Imagine a near post-apocalyptic future where women can detect when they are down to their last ovarian egg and have a government enforced time limit on when they can fertilize before the egg is destroyed. That is the setting of Crystal Jackson’s play, The Singularity, being produced as the first of four plays The Shelterbelt Theatre offers for their 23rd season.
The Science Fiction story metaphorically centering on women’s issues is the start of an all-female written season. The shows selected are in response to the national discussion of gender parity happening lately in theater circles. Shelterbelt Theatre’s Artistic Director, Elizabeth Thompson, felt like the company was in a unique position to do something in favor of producing more female driven plays.
“I want to be part of the solution,” Thompson said, “versus contributing to either the problem, or the complaining.”
Thompson, who is also the director for The Singularity, promises audiences the show is something completely different, new and fresh. This should surprise few given that the theatre’s main focus is producing new original work.
“We are the only theater company that is 100% reliant on the modern playwright and that makes me proud,” Thompson said.
The Singularity’s main character is 40 year old Astrid played by MaryBeth Adams who in an obstacle filled search to fertilize her last egg meets a young scientist played by Jon Roberson. The scientist has stolen a box of dark matter, which Astrid decides to impregnate herself with. Will Muller and Craid Bond round out the cast playing duel roles each.
They play up the Sci-Fi elements of the show, which Thompson thinks will play well given the Halloween season, but there is much more to the story. Thompson’s hope is that audiences leave the theatre wanting to have a discussion about what they just experienced and specifically about some of the ideas and themes that are discovered within the world of the play.
“Astrid’s search for a donor to fertilize her egg and the struggles she encounters are a giant metaphor for the current abortion conversation and where our society might be headed in relation to women’s health resources if we don’t stand up strong and tall for ourselves,” Thompson said. “The piece as a whole reflects the idea of falling down, and hard, but more importantly what happens next and how the choice of getting up and moving forward can be the true reward. It is hopeful in a really messed up way.”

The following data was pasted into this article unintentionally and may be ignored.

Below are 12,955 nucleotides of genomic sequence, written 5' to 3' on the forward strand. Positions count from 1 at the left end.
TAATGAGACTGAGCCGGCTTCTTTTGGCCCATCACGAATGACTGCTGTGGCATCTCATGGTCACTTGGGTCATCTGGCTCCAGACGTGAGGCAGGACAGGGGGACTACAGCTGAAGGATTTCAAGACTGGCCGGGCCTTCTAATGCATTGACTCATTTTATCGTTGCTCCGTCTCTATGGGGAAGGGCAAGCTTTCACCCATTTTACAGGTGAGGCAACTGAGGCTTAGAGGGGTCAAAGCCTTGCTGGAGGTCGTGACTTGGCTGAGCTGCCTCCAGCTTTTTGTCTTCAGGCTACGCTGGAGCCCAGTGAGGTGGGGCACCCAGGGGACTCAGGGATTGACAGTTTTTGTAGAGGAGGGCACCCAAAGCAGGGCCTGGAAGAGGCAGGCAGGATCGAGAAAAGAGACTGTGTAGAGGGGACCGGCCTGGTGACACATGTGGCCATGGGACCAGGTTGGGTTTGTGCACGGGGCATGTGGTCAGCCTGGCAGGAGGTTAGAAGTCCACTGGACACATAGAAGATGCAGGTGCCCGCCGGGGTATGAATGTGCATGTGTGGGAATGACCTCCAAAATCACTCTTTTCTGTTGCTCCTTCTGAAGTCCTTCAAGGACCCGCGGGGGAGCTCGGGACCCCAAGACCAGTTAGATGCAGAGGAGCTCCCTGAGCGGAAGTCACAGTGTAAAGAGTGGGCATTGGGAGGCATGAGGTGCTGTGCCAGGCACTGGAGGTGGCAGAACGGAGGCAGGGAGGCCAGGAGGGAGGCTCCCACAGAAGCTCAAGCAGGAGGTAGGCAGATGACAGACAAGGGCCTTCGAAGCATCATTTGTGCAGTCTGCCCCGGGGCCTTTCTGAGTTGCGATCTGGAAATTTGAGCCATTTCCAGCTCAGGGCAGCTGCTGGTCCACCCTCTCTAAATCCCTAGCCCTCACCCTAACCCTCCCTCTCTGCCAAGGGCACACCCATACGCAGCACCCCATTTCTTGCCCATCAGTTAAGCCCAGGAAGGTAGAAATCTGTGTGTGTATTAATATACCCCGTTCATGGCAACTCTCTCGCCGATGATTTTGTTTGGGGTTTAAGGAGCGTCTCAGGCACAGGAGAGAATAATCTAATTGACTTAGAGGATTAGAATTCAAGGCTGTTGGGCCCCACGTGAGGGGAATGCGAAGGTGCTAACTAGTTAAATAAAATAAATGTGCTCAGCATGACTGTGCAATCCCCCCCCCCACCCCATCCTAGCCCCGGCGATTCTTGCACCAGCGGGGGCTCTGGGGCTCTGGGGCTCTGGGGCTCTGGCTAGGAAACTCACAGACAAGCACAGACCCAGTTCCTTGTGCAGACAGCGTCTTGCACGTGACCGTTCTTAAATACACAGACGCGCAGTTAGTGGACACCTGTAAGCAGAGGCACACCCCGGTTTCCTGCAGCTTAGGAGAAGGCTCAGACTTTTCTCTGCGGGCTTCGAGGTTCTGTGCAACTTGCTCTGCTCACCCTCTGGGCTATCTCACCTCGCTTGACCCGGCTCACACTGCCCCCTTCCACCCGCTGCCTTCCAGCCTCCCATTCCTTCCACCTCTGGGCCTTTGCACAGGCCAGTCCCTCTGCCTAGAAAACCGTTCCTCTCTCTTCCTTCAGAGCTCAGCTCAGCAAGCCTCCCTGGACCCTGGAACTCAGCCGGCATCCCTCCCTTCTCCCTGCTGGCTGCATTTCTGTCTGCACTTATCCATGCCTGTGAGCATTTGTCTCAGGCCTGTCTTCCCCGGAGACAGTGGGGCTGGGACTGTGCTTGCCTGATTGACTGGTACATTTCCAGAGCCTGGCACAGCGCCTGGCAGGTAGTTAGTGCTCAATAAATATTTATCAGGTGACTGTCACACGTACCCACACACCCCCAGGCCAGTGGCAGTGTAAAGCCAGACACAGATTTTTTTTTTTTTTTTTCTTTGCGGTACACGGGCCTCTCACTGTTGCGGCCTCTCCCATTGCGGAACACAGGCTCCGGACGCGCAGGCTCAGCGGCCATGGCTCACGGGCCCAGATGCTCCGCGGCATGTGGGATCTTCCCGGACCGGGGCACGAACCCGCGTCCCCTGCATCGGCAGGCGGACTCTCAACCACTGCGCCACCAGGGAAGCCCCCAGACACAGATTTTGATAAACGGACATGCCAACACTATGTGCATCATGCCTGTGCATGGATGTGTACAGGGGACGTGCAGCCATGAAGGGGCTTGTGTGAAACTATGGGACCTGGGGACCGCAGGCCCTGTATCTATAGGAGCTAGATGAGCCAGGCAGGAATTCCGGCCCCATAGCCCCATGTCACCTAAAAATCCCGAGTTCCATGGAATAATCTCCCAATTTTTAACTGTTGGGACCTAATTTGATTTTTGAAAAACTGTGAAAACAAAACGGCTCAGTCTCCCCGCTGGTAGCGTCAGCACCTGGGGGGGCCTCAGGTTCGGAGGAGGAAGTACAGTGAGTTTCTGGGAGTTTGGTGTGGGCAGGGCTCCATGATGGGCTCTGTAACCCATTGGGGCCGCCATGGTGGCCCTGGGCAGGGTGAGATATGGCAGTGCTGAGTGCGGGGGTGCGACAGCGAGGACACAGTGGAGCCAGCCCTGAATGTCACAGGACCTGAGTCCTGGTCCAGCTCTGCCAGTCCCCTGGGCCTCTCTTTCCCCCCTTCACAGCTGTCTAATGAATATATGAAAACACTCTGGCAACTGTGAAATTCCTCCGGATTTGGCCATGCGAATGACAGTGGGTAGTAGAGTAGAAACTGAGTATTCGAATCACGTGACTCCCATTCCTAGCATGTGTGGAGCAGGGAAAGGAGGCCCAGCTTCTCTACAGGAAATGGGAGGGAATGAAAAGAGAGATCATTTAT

Out of the four shows this season, Thompson chose this play to direct because of a personal connection and affinity she had with the script.
“As a woman who is about to be in her late 30’s and has recently began thinking about becoming a mother, this play spoke volumes to me about a very personal and profound time in a woman’s life,” Thompson said.
Although there are 4 plays chosen for this season, the Shelterbelt Theatre board read through 40 submissions to get the number of hopefuls down to 11. Those 11 plays are then sent to the non-board members, that are made up of actors and designers, and they come together to decide which scripts are the best fit for the season.
“Between the board and non-board members, we have made a pretty diverse group who could express the pros and cons of every aspect of each script,” Thompson said.
Thompson says that one of the main reasons The Singularity got her vote is because she had never seen this particular issue addressed on stage before and certainly not in this way.
The Singularity runs from October 2 -25 at The Shelterbelt Theater located at 3225 California Street at 8pm Thursday -Saturday; 6pm on Sundays. The October 25 performance will be at 2pm. Tickets are $15 for general admission and $12 for Student/Senior/TAG Members.